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Myopically killing the golden pharmaceutical goose

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Punishing the Drugmakers for Doing Good

Myopically killing the golden pharmaceutical goose

Create a company. Spend billions of dollars. Develop lifesaving products. Be vilified.

That seems to be the lot in life of pharmaceutical firms.

In early December a newspaper article headlined: “Chemical Compound Shows Promise Against Tuberculosis: New Medicine Is Best Hope Against Disease in 40 Years.”

But Democratic presidential candidates routinely criticized drugmakers in the last election. Legislators of both parties continue to target drugmakers. Seniors demonstrate against them.

Marcia Angell, author of The Truth About the Drug Companies, is basically upset that drug companies are private. They decide what to research, set pharmaceutical prices and advertise their wares.

That’s the way most of the economy works. But Angell, along with a gaggle of activists and politicians, would turn drugmakers into public utilities and regulate prices.

In her view, the companies spend too much on administration and marketing. They produce too many “me-too” drugs. Patents are restrictive; advertising is excessive.

Too much and too many compared to what, however?

All firms have administration and marketing expenses. However, drugmakers devote a larger percentage of their resources to research and development than does any other industry.

Criticize promotional practices that bias treatment decisions, but don’t expect firms to hide their products. Marketing is intended to sell medicine; otherwise there would be no money to make drugs.

Marketing and research and development are complementary. More products require more advertising; more advertising generates demand for more products. Anyway, two-thirds of pharmaceutical marketing expenses are for free samples, which act like a price cut.

Angell complains that the industry develops too many “me-too” drugs, which treat conditions for which other medicines are available. Meeting the demand for competitive products does not diminish the incentive to create blockbuster drugs – like a new tuberculosis treatment – however.

Unfortunately, medical research is uncertain. Developing new remedies requires drilling thousands of dry holes. Price controls would discourage firms from investing in products with more uncertain, though potentially more lucrative, payoffs.

Anyway, me-too drugs often offer important therapeutic advantages. The more drugs available to treat a given condition, the more options a doctor has in treating a patient.

Sometimes, a slightly different formula proves substantially better for some people. Explains rheumatologist John H. Kippel, “It’s not unusual for patients to try several options before finding one that works.”

Multiple drugs have proved invaluable for AIDS patients as treatment resistance increases. Merck’s withdrawal of Vioxx because of adverse side effects illustrates the importance of having numerous medical options.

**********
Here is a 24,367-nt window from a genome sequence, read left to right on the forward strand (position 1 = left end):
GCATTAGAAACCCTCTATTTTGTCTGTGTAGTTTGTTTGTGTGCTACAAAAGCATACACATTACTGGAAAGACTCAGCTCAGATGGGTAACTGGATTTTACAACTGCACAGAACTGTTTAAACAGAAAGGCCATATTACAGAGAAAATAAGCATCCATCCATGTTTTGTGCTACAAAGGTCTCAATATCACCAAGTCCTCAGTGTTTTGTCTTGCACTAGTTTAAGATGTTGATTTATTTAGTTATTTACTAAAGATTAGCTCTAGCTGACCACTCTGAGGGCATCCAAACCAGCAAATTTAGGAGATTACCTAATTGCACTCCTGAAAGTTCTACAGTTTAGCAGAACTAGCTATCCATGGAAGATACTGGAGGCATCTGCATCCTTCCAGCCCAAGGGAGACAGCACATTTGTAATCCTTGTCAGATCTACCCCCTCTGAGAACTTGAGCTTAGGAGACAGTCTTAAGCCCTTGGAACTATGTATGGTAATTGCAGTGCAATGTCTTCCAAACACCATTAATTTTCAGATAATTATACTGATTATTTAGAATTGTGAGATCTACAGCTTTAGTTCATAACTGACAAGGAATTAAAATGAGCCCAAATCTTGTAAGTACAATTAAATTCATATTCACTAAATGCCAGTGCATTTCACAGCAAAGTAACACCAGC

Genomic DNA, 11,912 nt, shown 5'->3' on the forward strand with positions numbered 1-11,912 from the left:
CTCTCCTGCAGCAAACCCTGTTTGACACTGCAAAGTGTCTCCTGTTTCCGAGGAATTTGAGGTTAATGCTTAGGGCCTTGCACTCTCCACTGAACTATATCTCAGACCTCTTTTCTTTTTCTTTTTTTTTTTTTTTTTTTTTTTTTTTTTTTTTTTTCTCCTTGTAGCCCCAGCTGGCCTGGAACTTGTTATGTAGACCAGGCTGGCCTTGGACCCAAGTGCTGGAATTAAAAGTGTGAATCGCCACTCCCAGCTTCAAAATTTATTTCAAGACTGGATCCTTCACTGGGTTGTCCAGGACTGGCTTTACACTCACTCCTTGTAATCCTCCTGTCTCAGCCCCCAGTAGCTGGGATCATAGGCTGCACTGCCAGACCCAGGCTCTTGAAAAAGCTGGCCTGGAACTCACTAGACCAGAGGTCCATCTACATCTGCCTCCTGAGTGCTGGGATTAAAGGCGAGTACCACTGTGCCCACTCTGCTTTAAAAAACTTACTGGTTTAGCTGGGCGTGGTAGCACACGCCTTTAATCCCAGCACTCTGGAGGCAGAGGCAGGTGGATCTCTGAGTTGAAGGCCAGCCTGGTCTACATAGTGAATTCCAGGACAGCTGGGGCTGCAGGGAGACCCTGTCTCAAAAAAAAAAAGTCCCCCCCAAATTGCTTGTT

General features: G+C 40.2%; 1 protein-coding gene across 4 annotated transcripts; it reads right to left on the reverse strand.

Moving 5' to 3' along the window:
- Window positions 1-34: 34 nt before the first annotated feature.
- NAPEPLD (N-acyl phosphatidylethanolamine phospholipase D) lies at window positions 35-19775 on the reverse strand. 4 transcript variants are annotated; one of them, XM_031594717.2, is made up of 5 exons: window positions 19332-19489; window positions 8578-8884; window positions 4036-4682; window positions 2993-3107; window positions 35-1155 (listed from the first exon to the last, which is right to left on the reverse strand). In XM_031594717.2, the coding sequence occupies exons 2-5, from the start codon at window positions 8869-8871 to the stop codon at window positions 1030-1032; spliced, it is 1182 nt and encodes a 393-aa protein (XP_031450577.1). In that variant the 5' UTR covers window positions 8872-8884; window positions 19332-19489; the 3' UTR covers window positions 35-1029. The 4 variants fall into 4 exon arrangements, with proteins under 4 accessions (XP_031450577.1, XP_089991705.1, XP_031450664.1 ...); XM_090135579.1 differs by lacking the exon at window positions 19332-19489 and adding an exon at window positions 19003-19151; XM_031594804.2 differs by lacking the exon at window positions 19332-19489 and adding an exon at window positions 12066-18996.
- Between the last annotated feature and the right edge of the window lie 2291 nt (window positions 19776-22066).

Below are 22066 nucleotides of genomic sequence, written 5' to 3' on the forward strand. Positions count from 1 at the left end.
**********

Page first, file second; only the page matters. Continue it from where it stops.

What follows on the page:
Patients requiring relief from inflammation but vulnerable to stomach problems still can choose Pfizer’s Celebrex. A half-dozen more COX-2 inhibitors are being developed.

Further, “me-too” products help lower prices of existing therapies. Ironically, The New England Journal of Medicine, which Angell used to edit, recently observed that me-too drugs had driven down the price of statins. Added the journal, “Lower costs for me-too drugs are also seen in other commonly used classes of drugs.”

One could imagine asking: Why produce more than one brand of automobile or computer?

Finally, predicting which drugs will be blockbusters and which will not is impossible. Angell defines as innovative drugs “new molecular entities” that receive priority review by the U.S. Food and Drug Administration.

But not all new molecular entities end up as great medical advances; some seemingly less important products unexpectedly provide significant treatment improvements. For instance, Celebrex might be effective in preventing and treating Alzheimer’s disease and colorectal cancers.

Angell’s desire to limit patent protection is similarly myopic. Patents provide temporary protection from knockoffs to encourage innovation. There’s no escaping the trade-off: Cut the patent life and cut the incentive.

Ultimately, Angell believes that patients should have little say in what medicines they receive: The FDA should approve fewer drugs and limit what consumers are told. Yet every day a lifesaving medicine sits unused means more suffering and dying patients.

Angell is particularly critical of direct-to-consumer advertising. But patients should learn about available treatments. Anyway, doctors remain gatekeepers by prescribing medicine.

Angell dismisses the threat. “Give us everything we want, or we might have to stop producing miracle drugs,” she says.

But medicines don’t spontaneously generate. Politics is no way to pick drug winners and losers.

Pharmaceuticals, including generics, make up 10 percent of total health care spending – hardly the driving force in rising medical costs. In fact, hospital prices rose almost three times as fast as drug prices last year.

These medicines lengthen lives, improve the quality of life, and reduce hospitalization and surgery. Americans might prefer to pay less for their medicine. But they will be the biggest losers if they myopically kill the golden pharmaceutical goose.

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Written By

Doug Bandow is Vice President of Policy for Citizen Outreach and the author of Leviathan Unchained: Washington's Bipartisan Big Government Consensus (forthcoming, Xulon Press). He is a former Special Assistant to President Ronald Reagan.

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